With apologies to Charles Dickens, we offer this update to “A Christmas Carol.”

It was Christmas afternoon, and Scrooge had stepped outside his nephew’s house to catch his breath. Such a day! Dancing, feasting, a game of Catch-Me-Harry. The church bells were pealing, and he considered a visit to St. Swithins-in-the-Sty for services. Life had never felt so grand, so broad, so deep.

He heard a voice behind him. “Hello, Ebenezer?”

Scrooge spun around. “You again, Marley? I thought we were done. You said there would be three ghosts, and they came, and I changed my ways. Look, I am making merry! I bought the Cratchits an enormous turkey, thanks to a random boy who knew of a shop open on Christmas morning that somehow had a large bird still for sale. Your plan worked. Why am I still seeing you? Besides, I no longer believe it’s you. Last night, yes, but now? You’re a bit of undigested potato. A blot of mustard. A sprig of dodgy parsley.”

“Ebenezer, shut up. Does blaming my appearance on indigestion make any sense? Does anyone say, ‘Make sure you cook that spud, or I’ll be up all night staring at deceased business associates?’ ”

“OK, it’s you. But what do you want? What more could there be?”

Marley warned, “There is a fourth spirit. The Ghost of Social Media Christmas. She will visit you soon.”

“How shall I know when the time is upon me?”

“You’ll get a notification.”

Hours passed; Scrooge was settling down in his room, which was brightly lit. The fire was blazing, and he was eating a big dish of ice cream. He heard a bell.

“What's that?” Scrooge said. “Are you a spirit? Come, I am not afraid.”

A small, twitchy figure entered; she was looking at the palm of her hand.

“Are you the spirit of Social Me?” Scrooge wondered.

“Hang on, I have to like this.”

“Well, Spirit, I like this, too! I do so like everything these days. Merry Christmas!”

“I can’t respond until you friend me.”

“Well,” Scrooge replied, “I wasn’t aware that friend was a verb, but my eyes have been opened to so many things today. May I also companion you?”

“No,” said the spirit, staring at her hand. “Just follow me.”

“Gladly! I shall touch the hem of your garment, and off we shall go!”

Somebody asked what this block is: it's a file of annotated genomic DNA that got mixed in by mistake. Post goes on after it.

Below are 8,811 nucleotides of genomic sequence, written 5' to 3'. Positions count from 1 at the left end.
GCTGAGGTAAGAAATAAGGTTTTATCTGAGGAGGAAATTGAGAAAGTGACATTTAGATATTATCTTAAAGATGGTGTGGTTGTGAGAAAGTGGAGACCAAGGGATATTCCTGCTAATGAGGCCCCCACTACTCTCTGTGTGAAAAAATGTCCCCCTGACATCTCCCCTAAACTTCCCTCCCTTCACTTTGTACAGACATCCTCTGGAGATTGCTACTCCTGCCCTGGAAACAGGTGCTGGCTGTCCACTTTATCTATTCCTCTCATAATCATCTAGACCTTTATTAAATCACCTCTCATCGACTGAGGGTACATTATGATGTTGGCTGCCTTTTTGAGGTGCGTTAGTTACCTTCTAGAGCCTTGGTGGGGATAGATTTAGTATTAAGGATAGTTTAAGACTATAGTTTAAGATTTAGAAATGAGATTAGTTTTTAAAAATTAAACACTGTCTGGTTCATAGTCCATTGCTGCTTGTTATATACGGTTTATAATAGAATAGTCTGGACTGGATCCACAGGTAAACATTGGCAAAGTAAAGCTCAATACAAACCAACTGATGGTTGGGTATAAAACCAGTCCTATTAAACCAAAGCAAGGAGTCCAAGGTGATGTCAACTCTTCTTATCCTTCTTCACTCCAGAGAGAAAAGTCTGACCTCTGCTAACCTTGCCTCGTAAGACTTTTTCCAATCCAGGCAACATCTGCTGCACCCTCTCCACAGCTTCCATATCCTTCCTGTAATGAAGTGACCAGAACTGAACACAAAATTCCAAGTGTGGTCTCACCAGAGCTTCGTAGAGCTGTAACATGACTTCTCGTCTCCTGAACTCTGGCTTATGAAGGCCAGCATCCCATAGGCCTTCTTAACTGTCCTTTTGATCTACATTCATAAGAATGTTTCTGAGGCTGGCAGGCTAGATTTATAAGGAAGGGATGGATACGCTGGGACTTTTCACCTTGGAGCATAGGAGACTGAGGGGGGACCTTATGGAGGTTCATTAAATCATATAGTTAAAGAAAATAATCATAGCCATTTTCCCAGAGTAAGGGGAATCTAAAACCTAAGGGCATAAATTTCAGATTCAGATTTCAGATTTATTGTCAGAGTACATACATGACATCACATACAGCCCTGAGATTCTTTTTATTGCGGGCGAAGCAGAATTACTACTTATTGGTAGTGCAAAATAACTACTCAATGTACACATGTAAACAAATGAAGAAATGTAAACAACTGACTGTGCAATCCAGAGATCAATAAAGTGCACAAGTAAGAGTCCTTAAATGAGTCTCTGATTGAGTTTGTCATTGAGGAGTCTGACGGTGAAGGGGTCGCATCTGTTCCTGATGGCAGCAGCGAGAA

“What? No. Don’t touch me. Just follow me.”

“Lead on, then. What wonders of this social media are you to show?”

“How about starting with Facebook?”

“They say a man’s life is written in his visage, for good or ill,” Scrooge said. “I can only hope my remaining years do write in the pages of my face the goodwill I feel now. I have many scowling lines in the book of my face to erase.”

“They didn’t tell me it would be grandpa-level tech support, but that’s cool. You have to get on Facebook and upload your story of the three spirits to your timeline.”

Scrooge felt a slight confusion, but passed it off as underdone parsnips. “Assuming I know what you mean, I must ask: Why?”

“To show that it happened,” said the spirit. “Duh.”

“But happen it did; why must it be loaded up to a book of faces?”

“So everyone else can see it. You connect with other people — friends, relatives, complete strangers, complete strangers’ friends and relatives — and they see your pictures of Christmas, and then they’re impressed with how perfect your Christmas was, and you get likes.”

“Pictures? We had no artist there to capture the moment.”

“That’s OK, I was there, and I took some for you. I have shots of you doing the Christmas Past thing; I ran those through the vintage filter. I have a movie of Christmas Present I can use, but you’re basically standing off to the side in your underwear in the Cratchits’ house, and it’s kinda weird. The Christmas Future stuff is awesome, though; I shot it in black and white. Look at this one.”

The spirit held out a glowing glass slab to Scrooge, and he saw a picture of himself horrified by the sight of his own tombstone. There were words on the picture.

“ ‘Lol,’ ” Scrooge said. “Who is Lol?”

“It means laughing out loud.”

“But I did not laugh out loud,” Scrooge said.

“No one ever does. Fave or like five pictures from these galleries, and we’ll upload them to your Facebook, and then we can use the best ones for Instagram. I’m also going to set you up on Twitter so you can follow Tiny Tim; he’s @cheerycrutch. And I’ll sign you up for Nextdoor Camden Town, where Mrs. Cratchit posts about burglaries and guys puking in the alley.

“You have to get on Linked­In because if Bob posts his résumé, it’s a sign he’s ready to quit and you might want to get on that.”

“Spirit, I beg you. Tell me what this has to do with Christmas. Must I do these things? Is it not enough to keep it in my heart today and every day?”

The spirit looked up from her hand. “We could stream that on YouTube. You going around and keeping it in your heart and all. Monetize it, get some pre-roll ads, I can see that branding.”

Scrooge looked at her with utter incomprehension.

The spirit sighed. “Never mind. Have a good one.” She then vanished, as if she’d been erased by a hand that moved from right to left.